MADISON, Wis. — A federal judge refused to halt Wisconsin’s presidential recount Friday, telling President-elect Donald Trump’s supporters that the recount probably won’t change anything anyway.
Trump defeated Hillary Clinton by more than 22,000 votes in the state. With the recount more than 82 percent complete as of Wednesday, Clinton had gained only 61 votes.
“The relief you’re asking for is so clearly unwarranted,” U.S. District Judge James Peterson said during a 20-minute hearing. “The recount looks like it’s going smoothly and competently. It’s not going to have any impact on whether the electoral college meets or who takes office.”
Green Party presidential candidate Jill Stein requested the recount to determine if election machines were hacked. Two pro-Trump groups, the Great America PAC and the Stop Hillary PAC, filed a federal lawsuit Dec. 1 — the day the recount began — to stop the process.
Peterson said Friday that the Wisconsin recount has so far revealed no irregularities.
Stein also requested recounts in Michigan and Pennsylvania — states that Trump narrowly won. A federal judge halted the recount in Michigan this week and a federal judge in Pennsylvania will hold a hearing Friday to consider whether that recount can even begin.
The PACs’ lawsuit contended Wisconsin was violating the U.S Supreme Court’s 2000 Bush v. Gore ruling because the state lacks uniform standards to determine which votes should be recounted. The lawsuit also argued that the recount threatened due process rights because it might not be completed by the federal deadline to certify the vote, putting Wisconsin’s electoral votes in jeopardy. If states miss the deadline, Congress allots their electoral votes.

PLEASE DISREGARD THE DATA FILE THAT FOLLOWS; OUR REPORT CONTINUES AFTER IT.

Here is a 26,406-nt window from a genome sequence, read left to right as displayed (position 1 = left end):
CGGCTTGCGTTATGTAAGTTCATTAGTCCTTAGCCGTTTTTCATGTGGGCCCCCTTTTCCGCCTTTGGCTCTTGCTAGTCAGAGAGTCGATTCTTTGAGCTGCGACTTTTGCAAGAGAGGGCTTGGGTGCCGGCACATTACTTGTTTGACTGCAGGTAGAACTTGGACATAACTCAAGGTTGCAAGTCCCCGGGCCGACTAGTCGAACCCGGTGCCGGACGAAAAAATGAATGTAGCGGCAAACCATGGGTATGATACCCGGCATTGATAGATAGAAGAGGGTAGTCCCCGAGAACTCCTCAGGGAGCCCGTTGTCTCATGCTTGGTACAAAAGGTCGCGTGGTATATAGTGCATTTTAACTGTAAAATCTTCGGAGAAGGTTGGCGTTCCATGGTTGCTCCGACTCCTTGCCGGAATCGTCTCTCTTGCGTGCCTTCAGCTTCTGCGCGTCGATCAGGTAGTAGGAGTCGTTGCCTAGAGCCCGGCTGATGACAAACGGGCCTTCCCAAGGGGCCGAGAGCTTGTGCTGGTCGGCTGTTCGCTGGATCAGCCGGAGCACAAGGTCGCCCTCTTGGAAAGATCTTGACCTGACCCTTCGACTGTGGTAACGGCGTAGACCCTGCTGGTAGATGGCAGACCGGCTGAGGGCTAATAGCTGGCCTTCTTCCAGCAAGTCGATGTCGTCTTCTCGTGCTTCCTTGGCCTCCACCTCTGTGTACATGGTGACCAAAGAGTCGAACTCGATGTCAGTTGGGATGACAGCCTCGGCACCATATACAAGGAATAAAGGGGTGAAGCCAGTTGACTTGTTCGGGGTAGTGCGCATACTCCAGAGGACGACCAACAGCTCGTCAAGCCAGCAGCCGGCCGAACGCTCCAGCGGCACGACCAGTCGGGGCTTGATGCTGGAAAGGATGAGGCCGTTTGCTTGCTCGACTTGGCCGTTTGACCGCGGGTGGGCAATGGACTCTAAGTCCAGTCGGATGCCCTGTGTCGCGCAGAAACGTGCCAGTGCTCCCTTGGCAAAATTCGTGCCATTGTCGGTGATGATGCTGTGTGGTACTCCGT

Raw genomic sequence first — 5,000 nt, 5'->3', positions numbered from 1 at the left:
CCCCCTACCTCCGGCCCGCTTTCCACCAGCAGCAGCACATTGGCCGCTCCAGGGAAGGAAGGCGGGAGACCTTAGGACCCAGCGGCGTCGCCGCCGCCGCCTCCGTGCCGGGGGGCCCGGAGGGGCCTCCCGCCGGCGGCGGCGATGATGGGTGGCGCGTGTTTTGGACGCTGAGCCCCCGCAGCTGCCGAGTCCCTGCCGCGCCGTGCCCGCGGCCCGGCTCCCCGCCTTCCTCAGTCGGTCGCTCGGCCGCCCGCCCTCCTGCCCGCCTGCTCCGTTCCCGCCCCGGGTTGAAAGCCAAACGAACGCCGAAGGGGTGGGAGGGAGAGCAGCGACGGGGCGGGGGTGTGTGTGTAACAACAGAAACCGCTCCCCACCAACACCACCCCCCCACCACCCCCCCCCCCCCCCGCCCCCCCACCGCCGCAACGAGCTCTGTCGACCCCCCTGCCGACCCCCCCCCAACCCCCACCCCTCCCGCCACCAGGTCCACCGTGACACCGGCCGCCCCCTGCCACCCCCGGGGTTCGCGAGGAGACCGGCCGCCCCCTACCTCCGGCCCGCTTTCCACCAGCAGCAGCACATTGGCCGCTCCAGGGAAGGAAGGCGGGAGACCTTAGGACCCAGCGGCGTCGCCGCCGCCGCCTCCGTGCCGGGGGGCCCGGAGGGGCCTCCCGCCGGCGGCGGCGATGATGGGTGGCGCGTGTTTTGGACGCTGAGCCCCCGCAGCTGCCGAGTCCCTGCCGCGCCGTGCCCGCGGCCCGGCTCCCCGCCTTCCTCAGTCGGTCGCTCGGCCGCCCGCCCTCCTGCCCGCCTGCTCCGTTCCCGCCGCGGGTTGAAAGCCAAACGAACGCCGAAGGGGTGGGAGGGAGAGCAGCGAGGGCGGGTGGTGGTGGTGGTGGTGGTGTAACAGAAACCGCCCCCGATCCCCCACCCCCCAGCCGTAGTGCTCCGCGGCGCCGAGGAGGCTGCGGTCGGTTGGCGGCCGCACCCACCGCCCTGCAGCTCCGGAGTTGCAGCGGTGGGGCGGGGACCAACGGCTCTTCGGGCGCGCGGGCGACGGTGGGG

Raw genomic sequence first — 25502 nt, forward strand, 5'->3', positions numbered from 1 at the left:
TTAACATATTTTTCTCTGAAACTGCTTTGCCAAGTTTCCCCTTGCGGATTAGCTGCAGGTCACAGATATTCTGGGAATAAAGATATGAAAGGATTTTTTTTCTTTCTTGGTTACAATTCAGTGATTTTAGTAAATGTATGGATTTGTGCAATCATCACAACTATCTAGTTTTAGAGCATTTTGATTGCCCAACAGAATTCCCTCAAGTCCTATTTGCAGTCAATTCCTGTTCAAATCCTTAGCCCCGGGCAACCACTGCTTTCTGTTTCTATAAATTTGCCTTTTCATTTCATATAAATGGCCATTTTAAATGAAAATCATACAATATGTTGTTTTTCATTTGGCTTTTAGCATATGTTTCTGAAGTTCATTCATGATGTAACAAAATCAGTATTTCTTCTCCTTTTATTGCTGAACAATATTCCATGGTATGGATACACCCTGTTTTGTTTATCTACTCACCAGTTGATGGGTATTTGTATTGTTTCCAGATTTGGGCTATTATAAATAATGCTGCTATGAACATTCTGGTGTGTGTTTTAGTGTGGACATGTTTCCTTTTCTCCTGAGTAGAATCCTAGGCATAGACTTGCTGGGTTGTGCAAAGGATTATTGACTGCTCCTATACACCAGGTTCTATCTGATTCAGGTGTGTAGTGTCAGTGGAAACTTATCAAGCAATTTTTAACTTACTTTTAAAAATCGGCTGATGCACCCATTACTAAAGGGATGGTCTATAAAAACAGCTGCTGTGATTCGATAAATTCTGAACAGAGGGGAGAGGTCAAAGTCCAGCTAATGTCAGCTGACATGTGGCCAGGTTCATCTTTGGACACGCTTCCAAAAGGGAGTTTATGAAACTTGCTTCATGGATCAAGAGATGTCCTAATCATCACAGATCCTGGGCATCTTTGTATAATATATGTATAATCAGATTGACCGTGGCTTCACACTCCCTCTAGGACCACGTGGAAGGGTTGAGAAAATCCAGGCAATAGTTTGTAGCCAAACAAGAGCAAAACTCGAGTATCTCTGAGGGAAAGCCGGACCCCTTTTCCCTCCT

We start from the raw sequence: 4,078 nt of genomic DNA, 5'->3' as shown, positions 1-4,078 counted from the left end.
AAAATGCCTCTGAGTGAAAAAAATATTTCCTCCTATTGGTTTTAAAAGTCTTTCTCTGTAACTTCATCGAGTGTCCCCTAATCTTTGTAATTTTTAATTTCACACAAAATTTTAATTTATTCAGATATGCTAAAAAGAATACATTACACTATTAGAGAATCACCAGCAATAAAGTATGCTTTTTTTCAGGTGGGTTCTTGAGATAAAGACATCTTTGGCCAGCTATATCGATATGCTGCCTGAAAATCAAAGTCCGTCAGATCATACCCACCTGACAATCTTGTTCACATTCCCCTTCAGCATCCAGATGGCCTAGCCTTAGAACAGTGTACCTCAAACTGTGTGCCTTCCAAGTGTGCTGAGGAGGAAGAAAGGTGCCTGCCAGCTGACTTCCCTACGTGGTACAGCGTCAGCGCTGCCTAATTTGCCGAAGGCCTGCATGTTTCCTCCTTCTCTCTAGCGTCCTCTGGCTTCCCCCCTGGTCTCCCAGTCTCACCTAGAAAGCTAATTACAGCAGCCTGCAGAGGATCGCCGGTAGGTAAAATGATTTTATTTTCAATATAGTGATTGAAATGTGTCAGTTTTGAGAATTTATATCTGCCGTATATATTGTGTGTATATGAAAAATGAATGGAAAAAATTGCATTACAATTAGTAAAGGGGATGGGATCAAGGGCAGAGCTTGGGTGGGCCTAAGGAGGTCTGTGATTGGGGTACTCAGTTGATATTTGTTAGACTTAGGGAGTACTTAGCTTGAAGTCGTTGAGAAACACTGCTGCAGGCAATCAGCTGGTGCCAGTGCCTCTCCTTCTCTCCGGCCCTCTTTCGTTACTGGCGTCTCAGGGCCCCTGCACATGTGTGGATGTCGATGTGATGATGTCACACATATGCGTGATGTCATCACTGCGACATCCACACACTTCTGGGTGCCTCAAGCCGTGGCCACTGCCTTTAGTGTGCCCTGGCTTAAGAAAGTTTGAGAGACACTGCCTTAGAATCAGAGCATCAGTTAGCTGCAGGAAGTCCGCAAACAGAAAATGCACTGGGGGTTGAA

The PACs also contended that they wouldn’t have enough time to dispute any problems that arise before the Dec. 13 certification deadline and that any appeal of recount results could create confusion about whether Wisconsin’s electoral votes are final.
Peterson would have none of it. He said the Bush v. Gore case doesn’t apply in Wisconsin’s recount. He said final decisions are often appealed but that doesn’t mean they’re not final.
“You’re just trying to clip Stein’s wings as to any future appeals when she hasn’t taken any action,” Peterson said. “(An appeal is not) going to have any impact on whether the electoral college meets or who takes office. We’ll probably be talking about the integrity (of the election) for a long time, but it’s clear as crystal to me I don’t have the basis for stopping the recount.”
He said he would decide in a few days whether to dismiss the lawsuit completely.
The PACs’ attorney, Michael Morley, said he would consult with his clients on whether to appeal.
Separately Friday, two Michigan Supreme Court members who made Trump’s list of possible U.S. Supreme Court nominees removed themselves from consideration of an appeal by Stein to restart the recount in that state.
The removals by Chief Justice Robert Young and Justice Joan Larsen came two days after a federal judge halted the recount in Michigan that began Monday. The federal judge tied his decision to a state court ruling that found Stein had no legal standing.
Stein’s appeal has only a remote chance of success. Three of the five remaining justices were GOP-nominated in their elections. Those five members haven’t yet decided whether to take the case.
Associated Press writer Roger Schneider contributed from Detroit.